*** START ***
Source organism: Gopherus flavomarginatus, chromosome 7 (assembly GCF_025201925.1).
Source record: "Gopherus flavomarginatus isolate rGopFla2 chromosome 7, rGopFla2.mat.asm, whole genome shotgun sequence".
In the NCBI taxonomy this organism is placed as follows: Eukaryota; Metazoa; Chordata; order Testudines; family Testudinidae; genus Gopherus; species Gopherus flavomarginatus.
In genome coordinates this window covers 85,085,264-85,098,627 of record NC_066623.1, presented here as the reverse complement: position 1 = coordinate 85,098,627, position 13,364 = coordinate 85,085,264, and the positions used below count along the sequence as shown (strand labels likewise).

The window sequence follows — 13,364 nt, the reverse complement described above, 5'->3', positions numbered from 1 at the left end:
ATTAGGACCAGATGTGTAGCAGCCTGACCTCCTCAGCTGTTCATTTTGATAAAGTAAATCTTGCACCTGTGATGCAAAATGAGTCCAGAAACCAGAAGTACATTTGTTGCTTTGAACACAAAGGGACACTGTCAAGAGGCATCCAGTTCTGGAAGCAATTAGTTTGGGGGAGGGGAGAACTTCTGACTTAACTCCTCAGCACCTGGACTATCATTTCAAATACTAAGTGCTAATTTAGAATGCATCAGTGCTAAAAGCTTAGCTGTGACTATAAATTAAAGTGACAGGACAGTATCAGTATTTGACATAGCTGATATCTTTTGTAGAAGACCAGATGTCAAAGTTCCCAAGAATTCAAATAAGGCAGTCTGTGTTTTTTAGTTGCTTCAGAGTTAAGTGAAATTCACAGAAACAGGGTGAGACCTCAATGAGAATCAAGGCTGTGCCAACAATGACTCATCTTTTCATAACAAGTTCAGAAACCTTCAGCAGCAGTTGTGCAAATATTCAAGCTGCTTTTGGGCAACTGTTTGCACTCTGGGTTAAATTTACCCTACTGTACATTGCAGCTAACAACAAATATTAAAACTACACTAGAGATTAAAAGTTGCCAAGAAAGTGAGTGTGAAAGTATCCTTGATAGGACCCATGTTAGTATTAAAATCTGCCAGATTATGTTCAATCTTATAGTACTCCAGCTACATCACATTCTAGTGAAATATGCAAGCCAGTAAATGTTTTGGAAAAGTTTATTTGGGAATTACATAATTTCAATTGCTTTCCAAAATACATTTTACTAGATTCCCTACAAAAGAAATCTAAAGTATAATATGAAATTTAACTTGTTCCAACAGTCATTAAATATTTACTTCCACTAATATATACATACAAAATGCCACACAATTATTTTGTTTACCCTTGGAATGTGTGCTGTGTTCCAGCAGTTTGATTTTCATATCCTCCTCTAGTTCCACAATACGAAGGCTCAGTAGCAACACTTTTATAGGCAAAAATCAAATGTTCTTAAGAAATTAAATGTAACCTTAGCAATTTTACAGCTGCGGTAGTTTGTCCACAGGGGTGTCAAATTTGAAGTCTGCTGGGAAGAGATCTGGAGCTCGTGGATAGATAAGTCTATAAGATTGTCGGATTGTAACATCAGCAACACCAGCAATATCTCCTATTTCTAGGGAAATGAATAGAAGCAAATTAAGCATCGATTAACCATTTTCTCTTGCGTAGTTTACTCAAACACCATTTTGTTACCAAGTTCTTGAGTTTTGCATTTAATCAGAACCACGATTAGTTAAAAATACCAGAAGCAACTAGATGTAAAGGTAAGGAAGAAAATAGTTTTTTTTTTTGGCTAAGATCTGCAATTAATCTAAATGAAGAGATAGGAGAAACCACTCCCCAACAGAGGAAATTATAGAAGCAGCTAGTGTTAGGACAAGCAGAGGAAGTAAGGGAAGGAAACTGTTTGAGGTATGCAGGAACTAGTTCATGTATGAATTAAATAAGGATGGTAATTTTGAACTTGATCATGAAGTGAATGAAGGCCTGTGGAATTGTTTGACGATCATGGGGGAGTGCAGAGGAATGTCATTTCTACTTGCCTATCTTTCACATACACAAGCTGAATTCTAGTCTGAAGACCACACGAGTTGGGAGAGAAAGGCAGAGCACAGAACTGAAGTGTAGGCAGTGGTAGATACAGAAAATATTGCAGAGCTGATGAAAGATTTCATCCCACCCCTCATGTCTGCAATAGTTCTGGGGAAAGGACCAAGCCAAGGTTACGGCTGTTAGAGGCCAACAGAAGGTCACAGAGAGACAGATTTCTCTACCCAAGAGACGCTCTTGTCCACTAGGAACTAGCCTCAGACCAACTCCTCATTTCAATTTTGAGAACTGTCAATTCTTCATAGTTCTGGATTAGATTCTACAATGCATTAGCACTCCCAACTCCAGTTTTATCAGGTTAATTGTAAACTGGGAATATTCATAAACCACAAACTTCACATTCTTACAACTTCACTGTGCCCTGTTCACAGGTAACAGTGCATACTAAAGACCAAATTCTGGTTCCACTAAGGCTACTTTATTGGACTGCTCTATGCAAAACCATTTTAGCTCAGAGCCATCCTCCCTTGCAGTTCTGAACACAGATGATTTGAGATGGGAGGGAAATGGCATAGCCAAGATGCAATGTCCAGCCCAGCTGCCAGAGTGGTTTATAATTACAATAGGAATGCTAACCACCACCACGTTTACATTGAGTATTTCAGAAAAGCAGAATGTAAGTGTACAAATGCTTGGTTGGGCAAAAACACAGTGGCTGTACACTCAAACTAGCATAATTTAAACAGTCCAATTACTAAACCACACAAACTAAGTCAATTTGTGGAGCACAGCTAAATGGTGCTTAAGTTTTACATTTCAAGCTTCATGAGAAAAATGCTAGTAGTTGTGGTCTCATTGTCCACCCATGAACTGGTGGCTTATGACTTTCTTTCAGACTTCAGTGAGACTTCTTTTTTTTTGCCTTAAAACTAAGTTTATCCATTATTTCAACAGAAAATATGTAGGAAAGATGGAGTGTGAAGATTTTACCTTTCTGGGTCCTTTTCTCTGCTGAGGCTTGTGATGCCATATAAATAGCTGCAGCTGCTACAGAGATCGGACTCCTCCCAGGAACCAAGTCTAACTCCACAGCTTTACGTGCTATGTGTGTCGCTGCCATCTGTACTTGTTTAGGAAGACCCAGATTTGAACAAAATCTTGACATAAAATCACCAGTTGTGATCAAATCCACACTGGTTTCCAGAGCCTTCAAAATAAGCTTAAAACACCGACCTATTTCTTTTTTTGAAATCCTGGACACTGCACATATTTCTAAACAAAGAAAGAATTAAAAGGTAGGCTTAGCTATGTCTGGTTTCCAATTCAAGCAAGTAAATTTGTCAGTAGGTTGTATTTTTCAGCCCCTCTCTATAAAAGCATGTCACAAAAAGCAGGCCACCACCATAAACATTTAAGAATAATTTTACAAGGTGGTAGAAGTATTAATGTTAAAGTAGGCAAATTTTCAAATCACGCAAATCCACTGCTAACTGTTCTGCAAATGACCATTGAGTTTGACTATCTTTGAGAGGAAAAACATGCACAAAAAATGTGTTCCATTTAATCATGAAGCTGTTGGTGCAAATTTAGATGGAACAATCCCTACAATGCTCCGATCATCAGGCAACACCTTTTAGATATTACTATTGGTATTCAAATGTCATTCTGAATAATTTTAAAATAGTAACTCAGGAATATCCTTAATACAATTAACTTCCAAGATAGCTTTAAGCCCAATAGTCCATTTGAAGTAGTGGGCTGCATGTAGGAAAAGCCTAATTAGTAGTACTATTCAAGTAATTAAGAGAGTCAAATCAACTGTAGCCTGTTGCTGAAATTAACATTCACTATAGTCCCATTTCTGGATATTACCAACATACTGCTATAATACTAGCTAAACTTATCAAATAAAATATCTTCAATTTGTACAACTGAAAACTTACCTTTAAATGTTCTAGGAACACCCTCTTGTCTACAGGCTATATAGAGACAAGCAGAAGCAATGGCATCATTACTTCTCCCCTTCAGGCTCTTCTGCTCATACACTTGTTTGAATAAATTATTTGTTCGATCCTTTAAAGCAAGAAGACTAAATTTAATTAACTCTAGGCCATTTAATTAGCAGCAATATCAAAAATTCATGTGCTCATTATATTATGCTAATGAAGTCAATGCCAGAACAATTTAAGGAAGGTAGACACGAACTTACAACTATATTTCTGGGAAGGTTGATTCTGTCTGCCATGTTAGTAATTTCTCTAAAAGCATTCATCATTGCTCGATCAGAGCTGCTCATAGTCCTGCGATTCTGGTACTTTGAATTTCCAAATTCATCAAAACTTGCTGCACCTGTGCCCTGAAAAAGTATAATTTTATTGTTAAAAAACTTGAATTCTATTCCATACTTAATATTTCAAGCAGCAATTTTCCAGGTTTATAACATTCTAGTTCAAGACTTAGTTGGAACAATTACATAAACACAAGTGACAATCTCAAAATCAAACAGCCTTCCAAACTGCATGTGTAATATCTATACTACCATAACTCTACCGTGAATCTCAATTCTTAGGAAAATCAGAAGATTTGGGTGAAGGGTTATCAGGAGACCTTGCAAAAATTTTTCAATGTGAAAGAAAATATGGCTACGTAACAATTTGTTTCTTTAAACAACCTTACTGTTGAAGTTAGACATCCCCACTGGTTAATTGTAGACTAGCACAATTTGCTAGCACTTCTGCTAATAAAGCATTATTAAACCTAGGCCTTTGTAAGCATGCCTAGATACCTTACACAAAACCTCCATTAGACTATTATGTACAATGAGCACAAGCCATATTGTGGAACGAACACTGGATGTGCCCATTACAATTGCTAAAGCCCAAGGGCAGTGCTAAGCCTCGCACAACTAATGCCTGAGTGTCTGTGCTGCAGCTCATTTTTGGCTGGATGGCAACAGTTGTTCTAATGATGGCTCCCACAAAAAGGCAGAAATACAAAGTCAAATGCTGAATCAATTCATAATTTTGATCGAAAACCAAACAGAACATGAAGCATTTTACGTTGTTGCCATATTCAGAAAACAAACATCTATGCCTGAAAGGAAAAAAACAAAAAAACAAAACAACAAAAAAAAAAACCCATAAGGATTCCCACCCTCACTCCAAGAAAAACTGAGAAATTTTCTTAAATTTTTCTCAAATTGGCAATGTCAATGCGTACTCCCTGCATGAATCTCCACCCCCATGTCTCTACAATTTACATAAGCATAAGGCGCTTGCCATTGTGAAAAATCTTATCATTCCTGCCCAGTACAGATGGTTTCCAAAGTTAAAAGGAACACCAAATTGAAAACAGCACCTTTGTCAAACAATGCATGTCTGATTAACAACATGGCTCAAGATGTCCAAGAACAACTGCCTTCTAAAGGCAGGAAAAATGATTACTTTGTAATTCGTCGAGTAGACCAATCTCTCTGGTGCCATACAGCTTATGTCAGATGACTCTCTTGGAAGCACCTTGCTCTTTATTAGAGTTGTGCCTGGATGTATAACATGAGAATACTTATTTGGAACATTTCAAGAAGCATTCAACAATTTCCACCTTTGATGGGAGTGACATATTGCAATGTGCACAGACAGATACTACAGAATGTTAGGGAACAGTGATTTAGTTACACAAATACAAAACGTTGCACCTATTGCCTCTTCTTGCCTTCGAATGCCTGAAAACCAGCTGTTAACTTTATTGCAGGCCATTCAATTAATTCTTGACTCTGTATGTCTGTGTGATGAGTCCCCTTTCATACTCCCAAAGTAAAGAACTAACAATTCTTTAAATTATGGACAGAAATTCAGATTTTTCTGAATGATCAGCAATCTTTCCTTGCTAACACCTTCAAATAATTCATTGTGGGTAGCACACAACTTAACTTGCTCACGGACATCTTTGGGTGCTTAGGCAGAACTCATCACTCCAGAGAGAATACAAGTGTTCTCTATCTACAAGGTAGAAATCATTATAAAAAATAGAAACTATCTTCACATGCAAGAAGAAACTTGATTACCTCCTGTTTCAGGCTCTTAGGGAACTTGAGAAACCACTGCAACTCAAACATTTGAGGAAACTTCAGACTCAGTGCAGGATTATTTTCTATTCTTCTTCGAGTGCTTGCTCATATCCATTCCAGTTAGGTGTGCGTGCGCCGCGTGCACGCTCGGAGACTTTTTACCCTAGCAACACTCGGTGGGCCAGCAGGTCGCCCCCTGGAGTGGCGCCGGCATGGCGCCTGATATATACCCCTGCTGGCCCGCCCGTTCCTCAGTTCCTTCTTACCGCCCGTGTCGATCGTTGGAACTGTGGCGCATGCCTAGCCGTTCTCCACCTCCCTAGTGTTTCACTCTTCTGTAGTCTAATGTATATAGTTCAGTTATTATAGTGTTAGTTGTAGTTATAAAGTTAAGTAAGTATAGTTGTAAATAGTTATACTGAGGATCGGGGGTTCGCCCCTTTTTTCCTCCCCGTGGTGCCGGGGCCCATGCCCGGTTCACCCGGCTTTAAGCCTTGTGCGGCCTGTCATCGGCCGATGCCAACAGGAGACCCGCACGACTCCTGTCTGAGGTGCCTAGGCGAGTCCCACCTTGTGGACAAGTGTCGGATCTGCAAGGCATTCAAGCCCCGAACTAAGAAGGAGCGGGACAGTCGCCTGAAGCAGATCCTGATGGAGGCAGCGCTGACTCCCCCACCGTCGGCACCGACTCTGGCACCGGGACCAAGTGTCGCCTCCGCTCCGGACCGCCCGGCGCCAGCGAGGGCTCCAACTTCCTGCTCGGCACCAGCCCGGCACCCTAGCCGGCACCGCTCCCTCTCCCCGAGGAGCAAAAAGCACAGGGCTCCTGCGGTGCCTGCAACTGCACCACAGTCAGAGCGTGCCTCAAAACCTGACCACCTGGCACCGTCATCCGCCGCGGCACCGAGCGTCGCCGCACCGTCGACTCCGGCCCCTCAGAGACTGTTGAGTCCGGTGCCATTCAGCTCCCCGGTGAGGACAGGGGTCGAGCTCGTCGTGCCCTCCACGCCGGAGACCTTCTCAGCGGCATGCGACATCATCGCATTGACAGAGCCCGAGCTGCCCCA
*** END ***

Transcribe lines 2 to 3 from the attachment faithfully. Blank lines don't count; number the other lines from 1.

Source record: "Gopherus flavomarginatus isolate rGopFla2 chromosome 7, rGopFla2.mat.asm, whole genome shotgun sequence".
In the NCBI taxonomy this organism is placed as follows: Eukaryota; Metazoa; Chordata; order Testudines; family Testudinidae; genus Gopherus; species Gopherus flavomarginatus.